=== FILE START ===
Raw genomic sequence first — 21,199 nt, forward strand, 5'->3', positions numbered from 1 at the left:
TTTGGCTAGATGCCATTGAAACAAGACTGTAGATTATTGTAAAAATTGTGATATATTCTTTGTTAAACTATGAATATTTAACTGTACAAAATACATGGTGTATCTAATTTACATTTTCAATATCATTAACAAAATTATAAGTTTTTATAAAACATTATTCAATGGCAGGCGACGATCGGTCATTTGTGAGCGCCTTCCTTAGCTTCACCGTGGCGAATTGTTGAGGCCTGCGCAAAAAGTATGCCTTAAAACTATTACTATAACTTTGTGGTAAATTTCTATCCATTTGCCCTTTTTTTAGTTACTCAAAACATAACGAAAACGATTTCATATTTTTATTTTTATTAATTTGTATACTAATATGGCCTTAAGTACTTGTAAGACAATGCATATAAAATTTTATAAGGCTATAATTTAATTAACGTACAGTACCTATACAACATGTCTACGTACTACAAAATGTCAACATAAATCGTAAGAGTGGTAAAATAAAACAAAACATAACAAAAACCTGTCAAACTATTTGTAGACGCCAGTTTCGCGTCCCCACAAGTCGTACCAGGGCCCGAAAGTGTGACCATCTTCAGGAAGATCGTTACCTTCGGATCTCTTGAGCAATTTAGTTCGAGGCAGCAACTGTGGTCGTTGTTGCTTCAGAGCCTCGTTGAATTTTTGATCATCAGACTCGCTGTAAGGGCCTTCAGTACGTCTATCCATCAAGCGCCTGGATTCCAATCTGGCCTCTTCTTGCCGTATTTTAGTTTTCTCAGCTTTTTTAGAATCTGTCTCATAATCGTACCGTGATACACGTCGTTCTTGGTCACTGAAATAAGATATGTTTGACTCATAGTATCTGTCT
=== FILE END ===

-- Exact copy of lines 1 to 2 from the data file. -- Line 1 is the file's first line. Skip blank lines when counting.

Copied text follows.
Raw genomic sequence first — 21,199 nt, forward strand, 5'->3', positions numbered from 1 at the left:
TTTGGCTAGATGCCATTGAAACAAGACTGTAGATTATTGTAAAAATTGTGATATATTCTTTGTTAAACTATGAATATTTAACTGTACAAAATACATGGTGTATCTAATTTACATTTTCAATATCATTAACAAAATTATAAGTTTTTATAAAACATTATTCAATGGCAGGCGACGATCGGTCATTTGTGAGCGCCTTCCTTAGCTTCACCGTGGCGAATTGTTGAGGCCTGCGCAAAAAGTATGCCTTAAAACTATTACTATAACTTTGTGGTAAATTTCTATCCATTTGCCCTTTTTTTAGTTACTCAAAACATAACGAAAACGATTTCATATTTTTATTTTTATTAATTTGTATACTAATATGGCCTTAAGTACTTGTAAGACAATGCATATAAAATTTTATAAGGCTATAATTTAATTAACGTACAGTACCTATACAACATGTCTACGTACTACAAAATGTCAACATAAATCGTAAGAGTGGTAAAATAAAACAAAACATAACAAAAACCTGTCAAACTATTTGTAGACGCCAGTTTCGCGTCCCCACAAGTCGTACCAGGGCCCGAAAGTGTGACCATCTTCAGGAAGATCGTTACCTTCGGATCTCTTGAGCAATTTAGTTCGAGGCAGCAACTGTGGTCGTTGTTGCTTCAGAGCCTCGTTGAATTTTTGATCATCAGACTCGCTGTAAGGGCCTTCAGTACGTCTATCCATCAAGCGCCTGGATTCCAATCTGGCCTCTTCTTGCCGTATTTTAGTTTTCTCAGCTTTTTTAGAATCTGTCTCATAATCGTACCGTGATACACGTCGTTCTTGGTCACTGAAATAAGATATGTTTGACTCATAGTATCTGTCT